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    Yep, Adam has been around long before the cartoon. It's one of those things that aren't as cut and dried as 'pre-filmation' and 'kiddie version'. Much like Battle Cat and Cringer talking... that came from those same books too... and Battle Cat has been talking since at least Tri=Klop's mini-comic. Lot of ideas that people rank as 'kiddie' existed from nearly the beginning.

    Quote Originally Posted by Cobrala View Post
    The one missing detail is that Filmation director Hal Sutherland was colorblind and saw purple as gray and pink as brown.

    This had already resulted in purple Klingon uniforms in Star Trek and pink tribbles.

    In all likelihood, allowing for this, his Prince Adam probably wore what TO HIM was the same as an orange-y brown vest and dark gray fur loincloth and boots with light gray leggings.

    So the Filmation Adam was likely meant to be a few steps LESS flamboyant than Taylor’s design.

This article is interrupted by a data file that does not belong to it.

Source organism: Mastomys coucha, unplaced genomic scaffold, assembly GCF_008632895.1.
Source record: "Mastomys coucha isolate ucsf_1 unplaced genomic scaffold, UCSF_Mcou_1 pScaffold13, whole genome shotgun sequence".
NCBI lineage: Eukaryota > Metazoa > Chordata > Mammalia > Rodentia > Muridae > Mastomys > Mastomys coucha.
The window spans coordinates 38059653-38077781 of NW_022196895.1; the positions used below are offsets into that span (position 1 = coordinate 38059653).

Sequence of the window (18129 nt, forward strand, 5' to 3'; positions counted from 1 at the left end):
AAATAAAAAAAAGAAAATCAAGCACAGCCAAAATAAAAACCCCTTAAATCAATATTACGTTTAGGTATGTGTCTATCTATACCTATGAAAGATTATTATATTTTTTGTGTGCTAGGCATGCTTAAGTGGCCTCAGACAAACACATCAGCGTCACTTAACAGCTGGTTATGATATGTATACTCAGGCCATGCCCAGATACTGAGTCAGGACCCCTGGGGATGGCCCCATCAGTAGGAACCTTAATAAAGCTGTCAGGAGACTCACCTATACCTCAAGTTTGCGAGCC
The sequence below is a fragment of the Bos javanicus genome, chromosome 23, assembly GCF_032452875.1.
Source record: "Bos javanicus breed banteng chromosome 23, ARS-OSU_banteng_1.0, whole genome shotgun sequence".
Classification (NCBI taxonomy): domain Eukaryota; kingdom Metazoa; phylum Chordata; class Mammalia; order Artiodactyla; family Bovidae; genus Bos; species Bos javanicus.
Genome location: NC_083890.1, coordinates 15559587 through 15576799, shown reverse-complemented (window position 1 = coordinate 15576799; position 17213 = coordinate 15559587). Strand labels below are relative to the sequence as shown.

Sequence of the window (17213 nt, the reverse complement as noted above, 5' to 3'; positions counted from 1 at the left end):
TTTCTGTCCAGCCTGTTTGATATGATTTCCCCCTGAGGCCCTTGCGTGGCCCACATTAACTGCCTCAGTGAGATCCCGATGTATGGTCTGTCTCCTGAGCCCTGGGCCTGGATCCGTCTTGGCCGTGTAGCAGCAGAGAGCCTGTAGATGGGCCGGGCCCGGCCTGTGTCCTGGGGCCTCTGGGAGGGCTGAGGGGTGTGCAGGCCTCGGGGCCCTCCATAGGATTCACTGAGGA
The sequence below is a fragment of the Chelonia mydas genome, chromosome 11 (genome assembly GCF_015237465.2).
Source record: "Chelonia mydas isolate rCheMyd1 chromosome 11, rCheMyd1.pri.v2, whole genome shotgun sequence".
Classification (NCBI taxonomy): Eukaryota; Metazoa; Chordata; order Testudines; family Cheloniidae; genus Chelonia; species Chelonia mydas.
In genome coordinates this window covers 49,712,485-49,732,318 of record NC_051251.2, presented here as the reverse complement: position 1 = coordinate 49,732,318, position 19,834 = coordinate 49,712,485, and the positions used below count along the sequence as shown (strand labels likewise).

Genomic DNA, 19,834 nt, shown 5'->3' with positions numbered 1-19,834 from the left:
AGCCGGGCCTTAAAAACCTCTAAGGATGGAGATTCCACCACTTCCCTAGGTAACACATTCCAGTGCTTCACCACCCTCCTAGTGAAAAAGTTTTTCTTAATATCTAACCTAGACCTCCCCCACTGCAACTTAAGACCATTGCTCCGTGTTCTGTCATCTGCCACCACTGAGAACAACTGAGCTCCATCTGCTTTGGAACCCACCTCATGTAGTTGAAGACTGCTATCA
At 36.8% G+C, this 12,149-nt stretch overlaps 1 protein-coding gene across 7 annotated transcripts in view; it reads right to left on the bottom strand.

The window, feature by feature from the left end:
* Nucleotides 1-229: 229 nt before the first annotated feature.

The crazy sky and vegetation colors can also likely be chalked up to Sutherland, who would have seen the purple skies as smoggy.
    This seems odd to me. Speaking AS a colorblind person... those color deficiencies are.. odd. But more to the point, people who are color blind KNOW they are color blind and know how to deal with it. Usually by coming out and asking what colors are when they aren't sure.

    We know what colors are SUPPOSED to be... just have trouble picking them out of a lineup or need labels on our crayons


    Quote Originally Posted by Jukka View Post